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With a metropolitan population soaring near 6 million, it's helpful to have an inside track to Madrid's best views, whether that's on top, inside or on the periphery of some of the city's most iconic structures. Get ready for some selfies. This is a Madrid you won't want to forget.


Madrid's answer to Eataly, San Miguel Market's 33 stalls are a must-taste destination if your idea of the perfect view is from a bar stool with a glass of Rioja and a plate of tapas. The glass-walled building dates back to 1916 and is the only iron structured market left standing.

Craving more? Imbibe in gastronomic overload with Madrid Food Tours' Huertas Neighborhood Food & Market Tour.


Meliá Hotels International has been part of Spain's hospitality scene since 1956 and the ME Madrid Reina Victoria —ideally situated on the bustling Plaza de Santa Ana—offers a rooftop deck that showcases the city in all its glory. Down below you can witness the bustling action as passers-by wander the winding streets to nearby Reina Sofia Museum or the Royal Palace, but chances are your eyes will be locked on the good-looking crowd decked out in Zara and other Spanish-centric brands.


Designed by architect Antonio Palacio and dating back to 1926, the Círculo de Bellas Artes is home to a range of artistic disciplines ranging from film and music to poetry and live theater. But it is the terraza on the seventh floor that attracts with locals and tourists alike.

The terrazo at Círculo de Bellas Artes (Courtesy of Madrid Destino)

It costs €1 to access, but if you can snag a seat, it's the picture-perfect locale for sunset cocktails such as Tinto de verano, a simplified version of sangria that combines red wine, La Casera and a slice of citrus.


Cuartel d la Montaña Park offers more than young couples picnicking and distant cityscapes. It also houses the 2,000-year-old Temple of Debod, which was transplanted from Egypt to Spain one stone at a time. Originally dedicated to the gods Ammon and Isis, its original east-to-west orientation has been maintained.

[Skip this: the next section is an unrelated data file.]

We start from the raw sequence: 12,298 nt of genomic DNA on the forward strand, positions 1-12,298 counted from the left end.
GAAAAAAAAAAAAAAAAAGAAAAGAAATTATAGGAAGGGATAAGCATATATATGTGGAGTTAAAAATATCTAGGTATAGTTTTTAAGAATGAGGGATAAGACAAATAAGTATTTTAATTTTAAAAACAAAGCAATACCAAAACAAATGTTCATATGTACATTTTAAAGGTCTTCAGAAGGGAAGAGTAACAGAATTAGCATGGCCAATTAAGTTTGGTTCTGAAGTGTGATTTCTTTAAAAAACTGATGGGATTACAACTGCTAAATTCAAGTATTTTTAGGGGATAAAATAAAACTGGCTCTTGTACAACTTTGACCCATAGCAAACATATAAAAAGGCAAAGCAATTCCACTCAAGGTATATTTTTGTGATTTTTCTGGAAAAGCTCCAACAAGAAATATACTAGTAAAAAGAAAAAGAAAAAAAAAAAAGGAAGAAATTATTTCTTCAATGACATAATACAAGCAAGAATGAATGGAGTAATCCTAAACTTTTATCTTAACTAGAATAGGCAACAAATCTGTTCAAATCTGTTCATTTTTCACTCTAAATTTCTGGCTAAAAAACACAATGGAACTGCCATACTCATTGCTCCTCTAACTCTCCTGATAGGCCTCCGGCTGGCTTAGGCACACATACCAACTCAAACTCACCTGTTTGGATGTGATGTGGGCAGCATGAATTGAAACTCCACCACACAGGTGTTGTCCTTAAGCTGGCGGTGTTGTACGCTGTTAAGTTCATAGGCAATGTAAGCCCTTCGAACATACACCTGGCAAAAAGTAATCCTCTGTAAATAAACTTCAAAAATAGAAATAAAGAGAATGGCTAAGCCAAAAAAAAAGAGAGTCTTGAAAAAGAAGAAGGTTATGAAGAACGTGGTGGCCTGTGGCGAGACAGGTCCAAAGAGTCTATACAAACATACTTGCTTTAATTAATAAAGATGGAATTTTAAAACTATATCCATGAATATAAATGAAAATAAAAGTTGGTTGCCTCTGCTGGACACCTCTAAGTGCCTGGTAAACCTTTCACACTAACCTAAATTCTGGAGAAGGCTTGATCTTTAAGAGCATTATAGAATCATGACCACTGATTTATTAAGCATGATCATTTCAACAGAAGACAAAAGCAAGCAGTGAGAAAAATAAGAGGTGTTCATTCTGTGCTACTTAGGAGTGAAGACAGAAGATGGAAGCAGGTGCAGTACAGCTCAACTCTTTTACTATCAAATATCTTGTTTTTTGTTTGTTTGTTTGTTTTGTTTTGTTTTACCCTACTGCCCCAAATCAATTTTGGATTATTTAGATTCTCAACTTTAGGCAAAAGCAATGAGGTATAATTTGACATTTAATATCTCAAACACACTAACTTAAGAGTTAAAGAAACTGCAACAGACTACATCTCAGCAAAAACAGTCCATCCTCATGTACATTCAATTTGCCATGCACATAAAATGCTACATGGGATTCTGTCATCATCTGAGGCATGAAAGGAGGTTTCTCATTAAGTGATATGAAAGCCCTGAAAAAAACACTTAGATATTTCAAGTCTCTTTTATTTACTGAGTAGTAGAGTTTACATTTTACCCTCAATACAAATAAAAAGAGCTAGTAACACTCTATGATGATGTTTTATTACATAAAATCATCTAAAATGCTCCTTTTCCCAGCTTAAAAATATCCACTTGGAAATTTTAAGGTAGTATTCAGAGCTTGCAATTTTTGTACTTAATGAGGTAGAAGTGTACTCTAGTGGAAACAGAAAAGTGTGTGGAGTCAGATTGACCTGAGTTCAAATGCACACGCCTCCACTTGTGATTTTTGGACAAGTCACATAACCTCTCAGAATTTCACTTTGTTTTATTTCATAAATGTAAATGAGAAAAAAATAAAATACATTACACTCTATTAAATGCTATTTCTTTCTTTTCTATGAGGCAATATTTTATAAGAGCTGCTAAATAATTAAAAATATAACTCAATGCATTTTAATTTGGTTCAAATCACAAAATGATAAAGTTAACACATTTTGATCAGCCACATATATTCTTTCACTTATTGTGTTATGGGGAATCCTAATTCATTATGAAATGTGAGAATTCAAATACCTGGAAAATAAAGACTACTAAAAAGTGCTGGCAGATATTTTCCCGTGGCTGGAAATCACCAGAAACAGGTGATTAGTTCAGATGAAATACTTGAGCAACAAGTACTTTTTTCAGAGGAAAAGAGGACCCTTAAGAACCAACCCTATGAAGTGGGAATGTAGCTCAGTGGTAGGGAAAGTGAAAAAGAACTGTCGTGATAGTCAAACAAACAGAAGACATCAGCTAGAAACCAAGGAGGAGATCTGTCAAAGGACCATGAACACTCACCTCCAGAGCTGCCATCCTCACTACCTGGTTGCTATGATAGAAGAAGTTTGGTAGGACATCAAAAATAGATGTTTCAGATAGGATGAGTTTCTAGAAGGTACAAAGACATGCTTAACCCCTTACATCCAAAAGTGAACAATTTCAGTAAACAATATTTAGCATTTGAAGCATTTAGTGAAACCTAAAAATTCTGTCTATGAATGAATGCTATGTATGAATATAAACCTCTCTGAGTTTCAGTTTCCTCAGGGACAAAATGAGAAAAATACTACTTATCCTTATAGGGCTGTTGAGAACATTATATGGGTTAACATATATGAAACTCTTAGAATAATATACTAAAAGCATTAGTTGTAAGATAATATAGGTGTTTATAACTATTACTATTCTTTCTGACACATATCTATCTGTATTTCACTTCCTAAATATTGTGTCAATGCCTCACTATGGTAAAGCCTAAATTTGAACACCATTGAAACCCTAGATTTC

History buffs can participate in a guided tour (Saturdays, 11:30 a.m. by appointment only) or the casual observer can wander the grounds free of charge.


For literary buffs, academics or those who simply want a brief respite from Madrid's bustling pace, Alcalá de Henares is a great bet. This UNESCO World Heritage site is the world's first planned university city as well as the birthplace of Miguel de Cervantes. The small Castilian-style home where Cervantes spent his early years contains original editions of Don Quixote dating back to the early 17th century.

Head to La Terraza del M`ercado for lunch with city views and be sure to stroll through the Plaza de Cervantes to appreciate the beautiful gardens.

Matthew Wexler is the national travel editor for EDGE Media Network. In addition, his work has appeared in Hemispheres, Gotham, Hamptons Magazine, Private Islands, Passport and online for AAA, ShermansTravel, offMetro, among others.